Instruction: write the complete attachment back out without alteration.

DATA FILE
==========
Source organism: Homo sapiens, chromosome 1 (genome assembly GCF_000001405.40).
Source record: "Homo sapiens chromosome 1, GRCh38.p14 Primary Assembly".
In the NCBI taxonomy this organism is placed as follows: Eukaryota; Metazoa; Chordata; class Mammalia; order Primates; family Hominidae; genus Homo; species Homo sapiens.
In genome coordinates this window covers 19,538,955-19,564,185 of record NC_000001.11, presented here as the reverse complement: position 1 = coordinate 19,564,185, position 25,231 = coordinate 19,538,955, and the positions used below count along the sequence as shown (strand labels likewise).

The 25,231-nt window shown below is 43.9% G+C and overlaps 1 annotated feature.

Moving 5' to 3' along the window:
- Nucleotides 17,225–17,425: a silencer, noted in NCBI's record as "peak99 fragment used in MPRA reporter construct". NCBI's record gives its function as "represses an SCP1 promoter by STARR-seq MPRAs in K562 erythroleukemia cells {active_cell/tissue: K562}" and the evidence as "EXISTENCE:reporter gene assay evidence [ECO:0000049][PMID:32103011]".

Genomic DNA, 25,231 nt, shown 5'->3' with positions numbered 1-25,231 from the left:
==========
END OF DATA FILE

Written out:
Source organism: Homo sapiens, chromosome 1 (genome assembly GCF_000001405.40).
Source record: "Homo sapiens chromosome 1, GRCh38.p14 Primary Assembly".
In the NCBI taxonomy this organism is placed as follows: Eukaryota; Metazoa; Chordata; class Mammalia; order Primates; family Hominidae; genus Homo; species Homo sapiens.
In genome coordinates this window covers 19,538,955-19,564,185 of record NC_000001.11, presented here as the reverse complement: position 1 = coordinate 19,564,185, position 25,231 = coordinate 19,538,955, and the positions used below count along the sequence as shown (strand labels likewise).

The 25,231-nt window shown below is 43.9% G+C and overlaps 1 annotated feature.

Moving 5' to 3' along the window:
- Nucleotides 17,225–17,425: a silencer, noted in NCBI's record as "peak99 fragment used in MPRA reporter construct". NCBI's record gives its function as "represses an SCP1 promoter by STARR-seq MPRAs in K562 erythroleukemia cells {active_cell/tissue: K562}" and the evidence as "EXISTENCE:reporter gene assay evidence [ECO:0000049][PMID:32103011]".

Genomic DNA, 25,231 nt, shown 5'->3' with positions numbered 1-25,231 from the left: